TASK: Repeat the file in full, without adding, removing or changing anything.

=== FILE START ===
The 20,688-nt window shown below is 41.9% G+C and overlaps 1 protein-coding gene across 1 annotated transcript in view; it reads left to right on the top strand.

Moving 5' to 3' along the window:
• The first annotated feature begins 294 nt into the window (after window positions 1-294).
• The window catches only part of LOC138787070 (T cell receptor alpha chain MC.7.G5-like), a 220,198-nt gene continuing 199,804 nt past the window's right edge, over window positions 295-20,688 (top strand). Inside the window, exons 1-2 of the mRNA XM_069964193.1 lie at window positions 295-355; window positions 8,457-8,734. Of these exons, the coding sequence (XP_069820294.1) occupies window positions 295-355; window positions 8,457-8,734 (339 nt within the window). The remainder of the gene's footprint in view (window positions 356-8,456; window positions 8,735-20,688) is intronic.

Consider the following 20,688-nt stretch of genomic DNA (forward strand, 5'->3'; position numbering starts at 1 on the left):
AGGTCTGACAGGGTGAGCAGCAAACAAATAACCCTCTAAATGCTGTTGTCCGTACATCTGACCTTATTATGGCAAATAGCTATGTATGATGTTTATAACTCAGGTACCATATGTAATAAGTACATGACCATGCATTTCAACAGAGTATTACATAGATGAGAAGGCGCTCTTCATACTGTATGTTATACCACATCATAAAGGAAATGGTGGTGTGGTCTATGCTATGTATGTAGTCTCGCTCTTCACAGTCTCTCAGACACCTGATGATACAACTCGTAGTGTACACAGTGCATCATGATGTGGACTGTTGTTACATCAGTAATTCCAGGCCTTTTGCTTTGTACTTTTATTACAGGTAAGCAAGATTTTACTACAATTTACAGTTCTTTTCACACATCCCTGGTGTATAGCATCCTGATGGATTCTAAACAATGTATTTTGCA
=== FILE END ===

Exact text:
The 20,688-nt window shown below is 41.9% G+C and overlaps 1 protein-coding gene across 1 annotated transcript in view; it reads left to right on the top strand.

Moving 5' to 3' along the window:
• The first annotated feature begins 294 nt into the window (after window positions 1-294).
• The window catches only part of LOC138787070 (T cell receptor alpha chain MC.7.G5-like), a 220,198-nt gene continuing 199,804 nt past the window's right edge, over window positions 295-20,688 (top strand). Inside the window, exons 1-2 of the mRNA XM_069964193.1 lie at window positions 295-355; window positions 8,457-8,734. Of these exons, the coding sequence (XP_069820294.1) occupies window positions 295-355; window positions 8,457-8,734 (339 nt within the window). The remainder of the gene's footprint in view (window positions 356-8,456; window positions 8,735-20,688) is intronic.

Consider the following 20,688-nt stretch of genomic DNA (forward strand, 5'->3'; position numbering starts at 1 on the left):
AGGTCTGACAGGGTGAGCAGCAAACAAATAACCCTCTAAATGCTGTTGTCCGTACATCTGACCTTATTATGGCAAATAGCTATGTATGATGTTTATAACTCAGGTACCATATGTAATAAGTACATGACCATGCATTTCAACAGAGTATTACATAGATGAGAAGGCGCTCTTCATACTGTATGTTATACCACATCATAAAGGAAATGGTGGTGTGGTCTATGCTATGTATGTAGTCTCGCTCTTCACAGTCTCTCAGACACCTGATGATACAACTCGTAGTGTACACAGTGCATCATGATGTGGACTGTTGTTACATCAGTAATTCCAGGCCTTTTGCTTTGTACTTTTATTACAGGTAAGCAAGATTTTACTACAATTTACAGTTCTTTTCACACATCCCTGGTGTATAGCATCCTGATGGATTCTAAACAATGTATTTTGCA